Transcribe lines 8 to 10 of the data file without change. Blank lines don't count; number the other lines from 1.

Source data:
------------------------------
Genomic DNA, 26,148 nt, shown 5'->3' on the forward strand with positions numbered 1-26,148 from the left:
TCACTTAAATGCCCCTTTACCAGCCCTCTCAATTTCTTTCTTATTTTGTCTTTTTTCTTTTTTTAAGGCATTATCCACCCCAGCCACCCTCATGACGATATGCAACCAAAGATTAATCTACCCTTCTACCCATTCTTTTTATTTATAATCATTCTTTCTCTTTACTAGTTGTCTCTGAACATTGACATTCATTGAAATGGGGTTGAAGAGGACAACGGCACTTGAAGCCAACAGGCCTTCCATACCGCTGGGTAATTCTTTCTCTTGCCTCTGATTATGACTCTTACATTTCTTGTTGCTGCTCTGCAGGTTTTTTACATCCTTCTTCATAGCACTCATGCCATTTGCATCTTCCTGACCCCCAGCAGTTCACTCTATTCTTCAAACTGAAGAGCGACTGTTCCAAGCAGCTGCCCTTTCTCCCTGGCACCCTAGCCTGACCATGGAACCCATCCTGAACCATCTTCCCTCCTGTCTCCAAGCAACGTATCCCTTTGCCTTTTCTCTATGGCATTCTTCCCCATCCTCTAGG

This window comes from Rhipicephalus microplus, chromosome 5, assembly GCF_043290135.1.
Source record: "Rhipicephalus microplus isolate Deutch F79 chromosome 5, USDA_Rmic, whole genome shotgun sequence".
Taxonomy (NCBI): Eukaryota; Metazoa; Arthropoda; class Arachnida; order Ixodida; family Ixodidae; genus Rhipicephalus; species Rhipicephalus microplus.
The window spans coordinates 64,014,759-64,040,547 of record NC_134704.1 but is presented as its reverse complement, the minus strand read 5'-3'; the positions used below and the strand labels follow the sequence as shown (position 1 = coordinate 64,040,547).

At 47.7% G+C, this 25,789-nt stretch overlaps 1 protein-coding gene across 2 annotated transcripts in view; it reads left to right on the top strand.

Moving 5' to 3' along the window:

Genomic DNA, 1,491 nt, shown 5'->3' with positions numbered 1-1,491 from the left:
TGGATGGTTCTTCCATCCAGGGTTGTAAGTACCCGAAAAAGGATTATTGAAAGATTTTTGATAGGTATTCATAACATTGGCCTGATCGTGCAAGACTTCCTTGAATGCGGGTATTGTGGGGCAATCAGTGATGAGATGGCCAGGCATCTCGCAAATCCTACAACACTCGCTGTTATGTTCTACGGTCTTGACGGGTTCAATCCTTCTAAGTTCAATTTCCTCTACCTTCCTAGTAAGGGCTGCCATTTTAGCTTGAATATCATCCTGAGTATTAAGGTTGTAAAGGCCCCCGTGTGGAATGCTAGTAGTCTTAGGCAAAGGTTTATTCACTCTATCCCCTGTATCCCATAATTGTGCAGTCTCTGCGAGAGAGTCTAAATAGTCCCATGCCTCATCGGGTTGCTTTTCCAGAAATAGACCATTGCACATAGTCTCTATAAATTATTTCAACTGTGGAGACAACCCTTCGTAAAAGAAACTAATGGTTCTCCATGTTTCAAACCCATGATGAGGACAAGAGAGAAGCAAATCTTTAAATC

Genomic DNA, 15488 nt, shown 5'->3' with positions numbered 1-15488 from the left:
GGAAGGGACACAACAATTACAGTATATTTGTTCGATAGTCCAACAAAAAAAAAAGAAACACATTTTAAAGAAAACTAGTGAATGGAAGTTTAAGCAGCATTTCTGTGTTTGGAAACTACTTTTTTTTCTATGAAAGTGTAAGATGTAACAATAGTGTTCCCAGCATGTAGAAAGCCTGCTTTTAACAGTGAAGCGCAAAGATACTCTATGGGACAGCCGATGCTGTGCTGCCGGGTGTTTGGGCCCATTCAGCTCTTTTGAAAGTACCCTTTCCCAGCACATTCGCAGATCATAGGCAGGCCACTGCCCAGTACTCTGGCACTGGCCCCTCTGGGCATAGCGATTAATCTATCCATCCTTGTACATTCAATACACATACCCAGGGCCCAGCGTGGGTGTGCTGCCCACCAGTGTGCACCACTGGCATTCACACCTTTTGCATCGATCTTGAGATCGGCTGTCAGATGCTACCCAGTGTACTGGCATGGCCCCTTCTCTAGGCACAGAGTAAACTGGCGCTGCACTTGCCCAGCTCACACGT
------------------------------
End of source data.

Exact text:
Moving 5' to 3' along the window:

Genomic DNA, 1,491 nt, shown 5'->3' with positions numbered 1-1,491 from the left:
TGGATGGTTCTTCCATCCAGGGTTGTAAGTACCCGAAAAAGGATTATTGAAAGATTTTTGATAGGTATTCATAACATTGGCCTGATCGTGCAAGACTTCCTTGAATGCGGGTATTGTGGGGCAATCAGTGATGAGATGGCCAGGCATCTCGCAAATCCTACAACACTCGCTGTTATGTTCTACGGTCTTGACGGGTTCAATCCTTCTAAGTTCAATTTCCTCTACCTTCCTAGTAAGGGCTGCCATTTTAGCTTGAATATCATCCTGAGTATTAAGGTTGTAAAGGCCCCCGTGTGGAATGCTAGTAGTCTTAGGCAAAGGTTTATTCACTCTATCCCCTGTATCCCATAATTGTGCAGTCTCTGCGAGAGAGTCTAAATAGTCCCATGCCTCATCGGGTTGCTTTTCCAGAAATAGACCATTGCACATAGTCTCTATAAATTATTTCAACTGTGGAGACAACCCTTCGTAAAAGAAACTAATGGTTCTCCATGTTTCAAACCCATGATGAGGACAAGAGAGAAGCAAATCTTTAAATC